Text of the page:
In a moment that has been ever-so-slowly approaching since last Thanksgiving weekend, Tiger Woods has lost the No. 1 world ranking.
Realistically, Woods hasn’t been a legitimate No. 1 for a while now. On the other hand, nobody else has been a clear No. 1, either, but “vacant” isn’t an option for the top spot in the Official World Golf Ranking.
I happen to like the two-year world ranking system because even though it goes by the cold, hard numbers, it’s usually accurate at identifying who we feel in our bones is the “best player” in the game. This is not always the same as the player who is having the best year.
A case in point was 1998. Mark O’Meara won two majors that year and was deservedly the Player of the Year. But did we think of him as the best player in the game at that time? I didn’t. Tiger Woods was No. 1 at the end of that year, having taken over from Greg Norman and with David Duval waiting in the wings. While O’Meara was a very good player having a career year, the others all validated their “best player” status with performance over a longer span.
The year 2010 has been problematical. Woods started the year at No. 1 by a wide margin after winning seven times (six on the PGA Tour) in 2009. Then came his car crash/scandal/disappearance from public view/ followed by a tepid comeback.
Over the first half of the year, Woods was always going to be tough to catch in the ranking. It would have taken a fabulous showing by someone close to him in the standings. Phil Mickelson got part of the way there with his Masters victory, but couldn’t follow up on it. Lee Westwood threatened at both the Masters and Players Championship, but couldn’t win either one. Meanwhile, Woods managed fourth-place finishes at the Masters and U.S. Open, doing just enough to hold everyone at bay.
As Woods struggled through the summer, the door was swinging wide open but nobody walked through. Westwood was the most consistent player in the big events (on top of a similar showing in 2009), but managed only one victory, that at the St. Jude Classic, a PGA Tour event with a mediocre field (and, besides, it was a gift from Robert Garrigus’ triple bogey on the 72nd hole), and then was sidelined with a calf injury. Graeme McDowell and Louis Oosthuizen each combined a major championship with a 2010 win on the European Tour. But neither had played well enough heading into this year to be anywhere close to No. 1 either by the numbers or the hearts and minds of observers.
Then along came Martin Kaymer, who did the same thing as McDowell and Oosthuizen—added a major (the PGA Championship) to an earlier European Tour win. But Kaymer was coming off a solid 2009 (two European Tour wins and some good showings in majors). When he added another European Tour win on the heels of the PGA, he became a legitimate contender for No. 1 honors.
In the end, it was Woods’s decline more than anybody else’s rise that led to a changing of the guard at the top of the ranking. And at the point it happened, Westwood was the player in position to take over.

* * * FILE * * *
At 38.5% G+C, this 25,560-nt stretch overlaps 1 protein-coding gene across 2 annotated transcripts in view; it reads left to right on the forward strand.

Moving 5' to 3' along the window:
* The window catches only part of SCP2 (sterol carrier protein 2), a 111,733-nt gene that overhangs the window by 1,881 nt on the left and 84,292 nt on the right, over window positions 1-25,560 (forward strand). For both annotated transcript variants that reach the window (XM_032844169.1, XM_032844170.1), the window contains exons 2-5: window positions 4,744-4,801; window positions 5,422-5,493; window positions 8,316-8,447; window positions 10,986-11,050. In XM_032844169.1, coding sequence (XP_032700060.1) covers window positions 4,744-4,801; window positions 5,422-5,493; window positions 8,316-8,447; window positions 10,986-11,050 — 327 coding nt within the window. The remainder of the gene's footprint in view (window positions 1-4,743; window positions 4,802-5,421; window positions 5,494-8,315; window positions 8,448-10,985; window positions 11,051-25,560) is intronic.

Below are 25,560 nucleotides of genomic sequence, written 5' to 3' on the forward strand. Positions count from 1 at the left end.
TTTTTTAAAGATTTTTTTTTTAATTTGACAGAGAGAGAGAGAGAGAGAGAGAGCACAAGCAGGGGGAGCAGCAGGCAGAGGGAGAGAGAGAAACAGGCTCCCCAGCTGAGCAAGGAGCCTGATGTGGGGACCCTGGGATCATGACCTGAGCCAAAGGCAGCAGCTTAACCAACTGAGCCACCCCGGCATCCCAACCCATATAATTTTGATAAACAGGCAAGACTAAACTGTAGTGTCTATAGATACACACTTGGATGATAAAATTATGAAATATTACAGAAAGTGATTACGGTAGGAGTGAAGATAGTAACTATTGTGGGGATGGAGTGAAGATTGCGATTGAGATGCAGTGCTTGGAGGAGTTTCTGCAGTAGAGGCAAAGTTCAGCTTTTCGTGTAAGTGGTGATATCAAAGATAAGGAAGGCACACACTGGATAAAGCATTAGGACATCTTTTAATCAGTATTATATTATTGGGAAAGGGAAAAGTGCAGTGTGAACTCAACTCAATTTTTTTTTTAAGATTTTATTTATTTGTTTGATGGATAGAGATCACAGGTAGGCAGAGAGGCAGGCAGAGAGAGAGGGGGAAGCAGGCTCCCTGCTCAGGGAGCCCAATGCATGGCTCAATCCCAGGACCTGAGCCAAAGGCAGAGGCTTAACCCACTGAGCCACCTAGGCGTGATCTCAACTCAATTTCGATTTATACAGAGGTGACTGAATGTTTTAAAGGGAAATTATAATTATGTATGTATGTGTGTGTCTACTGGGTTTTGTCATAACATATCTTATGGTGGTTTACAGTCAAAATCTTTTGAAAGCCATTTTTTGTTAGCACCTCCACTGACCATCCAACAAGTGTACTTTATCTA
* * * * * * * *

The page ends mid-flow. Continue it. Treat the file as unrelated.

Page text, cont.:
Is Westwood the best player in the world? With his trouble getting into the winner’s circle, and no major titles, you might not think so. But with two seconds and two thirds in majors in the last two years and a win at the season-ending Dubai tournament in 2009 highlighting his consistently very good play, it’s enough to give him the nod when there’s no obvious choice out there.
Kaymer is clearly the international Player of the Year in 2010. But I’m not sure he’s the best player yet. While the world ranking gives a number-crunching answer of Westwood, the Ryder Cup provided a “hearts and minds” answer that agreed. With Westwood and Kaymer both members of the European team, who was clearly the alpha dog? Westwood.
It’s very close, though. And with the top four players in the world ranking (Westwood, Woods, Kaymer, Mickelson) tightly bunched and all in the field at this weeks’ WGC-HSBC Champions in China, the No. 1 ranking is very much up for grabs, and could be for a while. Woods, who has shown signs that he’s getting back on track, could make it just a one-week absence from the top. Mickelson is playing in his 13th straight event where a victory would make him No. 1. Kaymer is hoping that his hot streak that began in August ultimately earns him the top spot, and Westwood is looking to prove he belongs there.
Will one of them make the leap and take control of No. 1 status for a prolonged period? Or will they trade it around for a while? We’ll begin to find out this week.
We’ll also see if Kaymer can solidify his claim to the mostly mythical title of international Player of the Year. Since the candidates are from more than one Tour, world ranking points accumulated in 2010 are perhaps the best way to settle it. The top 10 are: Kaymer 332.25, Luke Donald 285.46, Westwood 279.11, Ernie Els 262.20, Matt Kuchar 254.76, McDowell 247.79, Mickelson 243.78, Jim Furyk 240.77, Dustin Johnson 235.57, Paul Casey 223.25.
Luke Donald in second place?! Maybe world ranking points aren’t the best way to settle it. But Westwood missed some time with his injury and is second if you go by points per event. To give Donald his due, he has a victory on the European Tour at the Madrid Masters to go with a second at the European PGA Championship and three runner-up finishes on the PGA Tour, including the Tour Championship. And anyone who watched Donald at the Ryder Cup knows that he’s an elite player, although relatively poor driving (he’s short off the tee but not very straight, either) has held him back from winning more tournaments.
Woods, by the way, is 63rd in 2010 world ranking points. So, while he started this year with a considerable advantage, he will be at a disadvantage next year in trying to reclaim the No. 1 ranking. Of course, if he regains his old form, that won’t matter.